David Wurmser, a scholar with strong ties to a number of neoconservative policy institutes, served as Mideast adviser to Vice President Dick Cheney during 2003-2007. Previously, Wurmser worked as an aide to then-Undersecretary of State for Arms Control and International Security John Bolton.
In July 2007, Wurmser left the Bush administration to start the Delphi Global Analysis Group, a for-profit risk consultancy that promises its clients "a competitive advantage on all affairs related to political risk." As of March 2012, the group's website listed Bolton as a senior adviser and Foundation for Defense of Democracies fellow Lee Smith as a visiting scholar. Wurmser's spouse Meyrav Wurmser is listed as a co-founder and member.
Delphi has advised groups on developing Israel's natural gas sector. To this end, Wurmser and fellow natural gas consultant Jonathan Baron penned an article in the Wall Street Journal promoting the discovery of offshore natural gas fields in Israel. Apparently advertising their own services in a journalistic outlet, they wrote that since "few oil and gas companies are prepared to risk their relationships in the Muslim world to operate in Israel," interested smaller companies "should be expected to be less willing to bear financial risk and less confident in managing political risk. In this context, signs of policy uncertainty or regional instability matter a great deal."
Wurmser has continued to weigh in on other Middle Eastern issues, particularly the possibility of an Israeli attack on Iran's alleged nuclear weapons program. In his Tablet column, Lee Smith noted that "Wurmser is among the few analysts who thinks that Israel is capable of setting the Iranian [nuclear] program back" with preemptive air strikes. Lee quotes Wurmser as approvingly claiming that "the consensus on attacking Iran is broad based" within the Israeli security establishment—an assessment that seems to favor hawkish politicians and generals at the expense of more cautious intelligence officials like former Mossad director Meir Dagan, who has spoken out against an Israeli strike on Iran.
Wurmser has also criticized Russian support for Syria's Bashar al-Assad, whom Wurmser has long favored removing. Echoing Bush-era "axis of evil" rhetoric in March 2012, Wurmser accused Russia of leading "an alliance of rogues" in Middle East, apparently suggesting that Russia's sole foreign policy goal in the area is to support such "rogue" states at the expense of western imperatives. "Otherwise," he wondered, "what role do they have in the region?"
Exit from the Bush Administration
Wurmser's resignation from the Bush administration was part of a wave of departures of well-known neoconservatives during Bush's second term. As a writer for Huffington Post observed: "Wurmser's departure is just the latest in a long series of neoconservatives who've bailed out of the Bush administration since 2005, including I. Lewis "Scooter" Libby, Paul Wolfowitz, Douglas Feith, John Bolton, Robert Joseph, and J.D. Crouch, along with Richard Perle, who earlier resigned under pressure from the Defense Policy Board, and Elizabeth Cheney, the vice president's daughter, who left the State Department's Near East affairs bureau last summer."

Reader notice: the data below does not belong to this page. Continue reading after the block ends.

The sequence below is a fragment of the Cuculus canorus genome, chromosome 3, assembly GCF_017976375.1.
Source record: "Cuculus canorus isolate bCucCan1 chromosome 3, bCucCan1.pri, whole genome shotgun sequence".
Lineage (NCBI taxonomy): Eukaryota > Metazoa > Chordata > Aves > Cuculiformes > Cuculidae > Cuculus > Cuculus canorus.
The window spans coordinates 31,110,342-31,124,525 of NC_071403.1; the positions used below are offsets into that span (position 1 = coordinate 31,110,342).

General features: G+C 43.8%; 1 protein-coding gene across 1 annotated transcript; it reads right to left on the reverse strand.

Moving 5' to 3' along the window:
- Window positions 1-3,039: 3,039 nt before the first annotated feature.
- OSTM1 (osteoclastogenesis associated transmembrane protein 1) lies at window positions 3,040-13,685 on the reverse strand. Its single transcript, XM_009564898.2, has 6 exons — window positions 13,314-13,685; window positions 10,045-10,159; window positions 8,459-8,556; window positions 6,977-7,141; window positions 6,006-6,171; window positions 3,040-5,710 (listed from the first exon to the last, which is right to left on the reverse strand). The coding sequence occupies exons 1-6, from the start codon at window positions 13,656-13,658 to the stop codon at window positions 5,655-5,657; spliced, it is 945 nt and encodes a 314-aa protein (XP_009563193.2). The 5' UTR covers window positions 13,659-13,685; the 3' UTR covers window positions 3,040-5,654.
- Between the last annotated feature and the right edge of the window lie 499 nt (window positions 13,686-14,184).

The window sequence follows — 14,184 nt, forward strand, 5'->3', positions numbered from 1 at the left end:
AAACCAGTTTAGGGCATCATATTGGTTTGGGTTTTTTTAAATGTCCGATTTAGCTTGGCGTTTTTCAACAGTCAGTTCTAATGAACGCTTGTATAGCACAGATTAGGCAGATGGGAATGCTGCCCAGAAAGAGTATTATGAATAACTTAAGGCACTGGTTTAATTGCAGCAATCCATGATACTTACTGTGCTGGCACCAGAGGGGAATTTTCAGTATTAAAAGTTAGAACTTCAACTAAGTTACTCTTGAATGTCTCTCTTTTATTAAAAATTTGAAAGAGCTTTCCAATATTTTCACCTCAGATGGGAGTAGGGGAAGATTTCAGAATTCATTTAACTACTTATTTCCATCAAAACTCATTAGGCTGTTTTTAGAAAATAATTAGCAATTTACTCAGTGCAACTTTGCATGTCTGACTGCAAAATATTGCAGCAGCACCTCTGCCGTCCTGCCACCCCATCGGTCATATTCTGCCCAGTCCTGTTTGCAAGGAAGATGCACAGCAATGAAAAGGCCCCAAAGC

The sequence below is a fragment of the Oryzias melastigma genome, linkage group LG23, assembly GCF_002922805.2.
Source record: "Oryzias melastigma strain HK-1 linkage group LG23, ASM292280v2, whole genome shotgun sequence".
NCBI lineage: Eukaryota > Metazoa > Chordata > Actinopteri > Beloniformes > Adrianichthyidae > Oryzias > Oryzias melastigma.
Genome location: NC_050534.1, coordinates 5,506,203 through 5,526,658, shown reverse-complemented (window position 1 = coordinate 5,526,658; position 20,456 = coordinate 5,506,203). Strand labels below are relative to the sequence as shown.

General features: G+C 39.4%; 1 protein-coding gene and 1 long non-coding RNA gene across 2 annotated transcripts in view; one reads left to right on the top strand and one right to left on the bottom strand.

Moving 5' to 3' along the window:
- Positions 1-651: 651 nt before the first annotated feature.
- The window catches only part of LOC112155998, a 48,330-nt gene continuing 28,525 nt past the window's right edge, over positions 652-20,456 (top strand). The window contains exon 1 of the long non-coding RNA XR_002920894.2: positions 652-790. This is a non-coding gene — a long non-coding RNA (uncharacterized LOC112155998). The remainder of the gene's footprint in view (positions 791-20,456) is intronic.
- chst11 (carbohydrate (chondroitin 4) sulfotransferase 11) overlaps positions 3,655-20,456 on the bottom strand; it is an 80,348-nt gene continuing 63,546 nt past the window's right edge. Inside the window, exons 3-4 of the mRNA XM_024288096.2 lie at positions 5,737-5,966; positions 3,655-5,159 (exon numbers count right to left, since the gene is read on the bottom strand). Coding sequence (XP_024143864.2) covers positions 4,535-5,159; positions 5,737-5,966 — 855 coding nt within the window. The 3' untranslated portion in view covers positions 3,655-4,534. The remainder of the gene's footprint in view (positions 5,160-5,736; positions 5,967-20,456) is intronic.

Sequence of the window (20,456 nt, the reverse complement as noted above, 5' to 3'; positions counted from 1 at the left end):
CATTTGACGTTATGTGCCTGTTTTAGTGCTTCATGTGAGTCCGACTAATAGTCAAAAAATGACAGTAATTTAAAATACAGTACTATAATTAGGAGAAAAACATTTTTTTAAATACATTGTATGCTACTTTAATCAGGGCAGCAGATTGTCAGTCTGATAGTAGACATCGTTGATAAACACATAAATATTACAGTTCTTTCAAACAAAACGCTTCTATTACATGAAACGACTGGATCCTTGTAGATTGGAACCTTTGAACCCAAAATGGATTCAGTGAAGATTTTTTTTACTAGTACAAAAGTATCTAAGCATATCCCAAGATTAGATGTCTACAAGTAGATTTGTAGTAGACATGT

In his Washington Note blog, Steven Clemons, who called Wurmser "one of the [former] Vice President's most dedicated neoconservative spear-carriers," reported: "A close friend of [Wurmser's] who still works for President Bush shared with me that Wurmser has been looking for a new position for quite a while—which is what actually led him to share some of this information that I reported and the New York Times, Time's Joe Klein, and others helped substantiate. Ironically, the New York Timesarticle, according to this source, made it more difficult for a consulting shop or firm to acquire Wurmser."
Clemons was referring to a June 2, 2007, New York Times article titled "Rice Plays Down Hawkish Talk about Iran," which reported on Secretary of State Condoleezza Rice's efforts "to minimize any sense of division within the Bush administration over Iran after the head of the United Nations nuclear watchdog agency delivered a pointed warning against what he called the 'new crazies' pushing for military action against Tehran." One of the "new crazies" cited by the New York Times article was Wurmser, who the newspaper reported had made several "hawkish statements" about Iran "to outsiders" that had "alarmed European diplomats, some of whom fear[ed] that the struggle over Iran's nuclear program [could] evolve into a decision by the Bush administration to resort to force against Iran."
Indeed, in his first interview after leaving his administration post, Wurmser told the Telegraph that he had advocated regime change in both Iran and Syria, accusing the two regimes of "provoking a wider clash of civilizations with the West" that the United States "need[ed] to win." In the same interview, Wurmser justified the rising violence in then-U.S.-occupied Iraq by saying the country had become "the international bug-zapper of terrorists," predicting "it will take the al-Qaeda world a long time to recover from" a defeat in Iraq, although no self-described al-Qaeda operatives were active in the country prior to the war.
In another interview, Wurmser also revealed that he had broken with many neoconservatives to oppose the Bush administration's support for a pro-Fatah coup in the Gaza Strip after the Islamist party Hamas won U.S.-backed democratic elections in the Palestinian territory. Accusing the Bush administration of "engaging in a dirty war in an effort to provide a corrupt dictatorship [led by Abbas] with victory," Wurmser remarked that "There is a stunning disconnect between the president's call for Middle East democracy and this policy." Wurmser resigned his post just a few weeks after the incident.
In the Bush Administration